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I’m actually glad that Congress’ Democrats are accusing the Trump administration of violating the same law in its decision to suspend funding for the World Health Organization (WHO) as it allegedly did in halting military aid to Ukraine – which of course was a central impeachment charge.

The point here is not to debate the merits of the WHO action (for the record, I’m strongly in favor) or of the impeachment effort (for the record, I strongly opposed) but to make clear how transparently partisan and Trump-ly deranged inclusion of the Ukraine aid accusation actually was.

Specifically, the Democrats’ allegation that “President Trump is violating the same spending laws that brought about his impeachment” represents a golden opportunity to point out that, legally speaking, jumping to the conclusion that the Ukraine decision was impeachable arguably violated those spending laws, too.

Let’s say that the way the Ukraine aid disbursement delay was carried out did clash with the terms of the Impoundment Control Act of 1974 – signed into law to prevent Presidents from blocking arbitrarily the actual expenditure of public funds as required in approved legislation. The word “arbitrarily” is important here, because the law has always been flexible enough to authorize such blockages and delays. It simply mandates that these actions to meet certain conditions.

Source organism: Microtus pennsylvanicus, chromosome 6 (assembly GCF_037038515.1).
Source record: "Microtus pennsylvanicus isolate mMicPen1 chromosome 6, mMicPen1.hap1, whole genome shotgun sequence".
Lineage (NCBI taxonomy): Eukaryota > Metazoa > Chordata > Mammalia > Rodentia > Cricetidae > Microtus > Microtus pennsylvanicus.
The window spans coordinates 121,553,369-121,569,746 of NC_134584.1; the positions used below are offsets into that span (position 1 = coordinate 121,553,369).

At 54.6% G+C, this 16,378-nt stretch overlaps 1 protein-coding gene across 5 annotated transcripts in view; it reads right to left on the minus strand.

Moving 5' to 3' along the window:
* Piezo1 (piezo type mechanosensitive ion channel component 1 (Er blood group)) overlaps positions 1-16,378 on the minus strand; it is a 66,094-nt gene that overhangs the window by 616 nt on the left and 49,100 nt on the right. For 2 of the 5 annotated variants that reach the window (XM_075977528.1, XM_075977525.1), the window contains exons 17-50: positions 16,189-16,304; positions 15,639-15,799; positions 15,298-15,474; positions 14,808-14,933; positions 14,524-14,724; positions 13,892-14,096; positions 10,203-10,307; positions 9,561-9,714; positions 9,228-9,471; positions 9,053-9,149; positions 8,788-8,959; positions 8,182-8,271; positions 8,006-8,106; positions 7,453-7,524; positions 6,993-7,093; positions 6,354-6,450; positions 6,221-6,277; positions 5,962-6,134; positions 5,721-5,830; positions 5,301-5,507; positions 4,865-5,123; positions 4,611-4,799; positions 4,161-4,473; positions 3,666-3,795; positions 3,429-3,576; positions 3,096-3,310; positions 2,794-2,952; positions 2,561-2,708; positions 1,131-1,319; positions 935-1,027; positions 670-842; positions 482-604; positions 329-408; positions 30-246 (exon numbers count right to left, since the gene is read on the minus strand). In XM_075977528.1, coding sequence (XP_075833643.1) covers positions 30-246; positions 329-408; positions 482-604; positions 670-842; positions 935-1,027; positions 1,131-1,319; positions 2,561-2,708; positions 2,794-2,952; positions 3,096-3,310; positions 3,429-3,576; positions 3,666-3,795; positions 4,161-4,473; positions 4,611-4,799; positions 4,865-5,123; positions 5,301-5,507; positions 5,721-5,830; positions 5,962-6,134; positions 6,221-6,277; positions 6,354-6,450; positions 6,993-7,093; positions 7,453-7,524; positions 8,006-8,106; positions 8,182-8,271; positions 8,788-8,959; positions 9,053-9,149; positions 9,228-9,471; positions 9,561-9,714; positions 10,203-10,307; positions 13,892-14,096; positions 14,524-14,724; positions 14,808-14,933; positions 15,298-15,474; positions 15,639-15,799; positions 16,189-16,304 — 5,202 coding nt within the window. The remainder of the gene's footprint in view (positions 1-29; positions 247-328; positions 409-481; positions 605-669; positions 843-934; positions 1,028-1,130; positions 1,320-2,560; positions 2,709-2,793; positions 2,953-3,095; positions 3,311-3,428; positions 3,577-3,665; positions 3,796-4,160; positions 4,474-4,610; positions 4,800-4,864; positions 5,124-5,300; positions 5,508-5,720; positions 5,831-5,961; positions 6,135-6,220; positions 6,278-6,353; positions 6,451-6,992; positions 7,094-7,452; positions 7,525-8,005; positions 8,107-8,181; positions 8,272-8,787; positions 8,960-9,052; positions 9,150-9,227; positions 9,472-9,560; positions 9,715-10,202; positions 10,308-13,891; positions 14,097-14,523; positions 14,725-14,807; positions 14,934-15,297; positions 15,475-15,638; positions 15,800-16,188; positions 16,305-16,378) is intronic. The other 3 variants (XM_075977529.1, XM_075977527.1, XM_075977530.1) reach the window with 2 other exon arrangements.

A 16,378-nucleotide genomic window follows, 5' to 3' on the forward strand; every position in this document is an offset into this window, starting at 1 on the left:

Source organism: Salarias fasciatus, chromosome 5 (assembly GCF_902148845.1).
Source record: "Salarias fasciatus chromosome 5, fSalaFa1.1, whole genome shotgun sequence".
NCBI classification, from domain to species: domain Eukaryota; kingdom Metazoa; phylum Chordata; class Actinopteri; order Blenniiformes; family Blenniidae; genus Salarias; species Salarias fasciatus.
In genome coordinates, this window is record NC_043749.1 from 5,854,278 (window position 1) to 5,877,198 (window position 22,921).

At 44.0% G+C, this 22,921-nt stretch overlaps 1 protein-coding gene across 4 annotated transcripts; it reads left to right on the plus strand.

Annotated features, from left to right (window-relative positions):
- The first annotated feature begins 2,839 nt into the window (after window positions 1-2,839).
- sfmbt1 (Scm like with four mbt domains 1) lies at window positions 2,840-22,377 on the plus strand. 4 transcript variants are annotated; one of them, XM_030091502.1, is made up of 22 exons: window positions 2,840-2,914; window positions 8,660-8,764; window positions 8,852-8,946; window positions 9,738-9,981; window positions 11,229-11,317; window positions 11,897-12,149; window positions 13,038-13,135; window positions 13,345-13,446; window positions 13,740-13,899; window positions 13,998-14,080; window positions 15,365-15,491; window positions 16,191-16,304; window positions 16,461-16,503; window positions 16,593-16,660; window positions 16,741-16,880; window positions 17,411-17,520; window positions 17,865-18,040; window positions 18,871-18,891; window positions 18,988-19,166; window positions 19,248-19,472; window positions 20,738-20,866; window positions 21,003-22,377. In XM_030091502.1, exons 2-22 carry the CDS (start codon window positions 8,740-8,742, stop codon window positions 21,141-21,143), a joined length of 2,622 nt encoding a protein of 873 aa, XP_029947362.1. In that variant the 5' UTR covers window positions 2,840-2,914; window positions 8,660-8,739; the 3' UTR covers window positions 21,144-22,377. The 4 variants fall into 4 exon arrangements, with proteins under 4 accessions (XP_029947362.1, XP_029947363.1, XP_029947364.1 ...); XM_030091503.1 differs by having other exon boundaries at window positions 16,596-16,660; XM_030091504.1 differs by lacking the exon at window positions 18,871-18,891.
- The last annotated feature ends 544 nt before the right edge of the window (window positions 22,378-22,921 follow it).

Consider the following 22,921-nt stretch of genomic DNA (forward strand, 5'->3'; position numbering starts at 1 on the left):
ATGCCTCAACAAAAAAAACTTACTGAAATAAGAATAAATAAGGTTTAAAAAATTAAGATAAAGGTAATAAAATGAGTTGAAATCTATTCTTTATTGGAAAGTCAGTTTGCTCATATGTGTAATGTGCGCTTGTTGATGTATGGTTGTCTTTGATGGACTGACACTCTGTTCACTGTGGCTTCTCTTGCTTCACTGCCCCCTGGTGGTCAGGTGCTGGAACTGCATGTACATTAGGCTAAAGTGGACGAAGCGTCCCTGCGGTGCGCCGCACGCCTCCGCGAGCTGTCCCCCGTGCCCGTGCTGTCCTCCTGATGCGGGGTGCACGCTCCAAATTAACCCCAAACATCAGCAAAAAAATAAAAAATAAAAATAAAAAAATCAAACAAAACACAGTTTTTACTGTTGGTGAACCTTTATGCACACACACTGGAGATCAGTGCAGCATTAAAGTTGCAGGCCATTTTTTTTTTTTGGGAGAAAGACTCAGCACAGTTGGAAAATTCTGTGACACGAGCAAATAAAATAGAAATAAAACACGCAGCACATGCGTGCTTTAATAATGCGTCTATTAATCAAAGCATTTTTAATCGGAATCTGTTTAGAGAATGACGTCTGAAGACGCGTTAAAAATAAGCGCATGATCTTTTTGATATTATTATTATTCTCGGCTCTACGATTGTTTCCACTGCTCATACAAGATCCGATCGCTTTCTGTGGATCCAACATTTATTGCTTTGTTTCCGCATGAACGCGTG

But the law also sets out certain procedures for remedying these situations, and guess what? Quickly turning a claimed violation into an Article of Impeachment isn’t one of them. Or even close.

What’s supposed to happen legally is that an arm of Congress, the Government Accountability Office (GAO), determines whether a violation occurred. (It did.) And then the Comptroller General (the GAO’s head) is supposed to “bring a civil action in the United States District Court for the District of Columbia to require such” funds to be spent.

The case was never brought to court, however. And why not? Because the Democratic-controlled House had already impeached President Trump by that time! In fact, the GAO report didn’t come out until scant hours before the Senate impeachment trial began (on January 16).

The impeachment articles contained other charges of course, but the impoundment law allegation deserves emphasis because it was the only claimed legal violation for which a clear procedure for going forward was specified – in the statute itself.

The House unmistakably ignored that procedure. Meaning maybe we need an impeachment proceeding for the House leaders?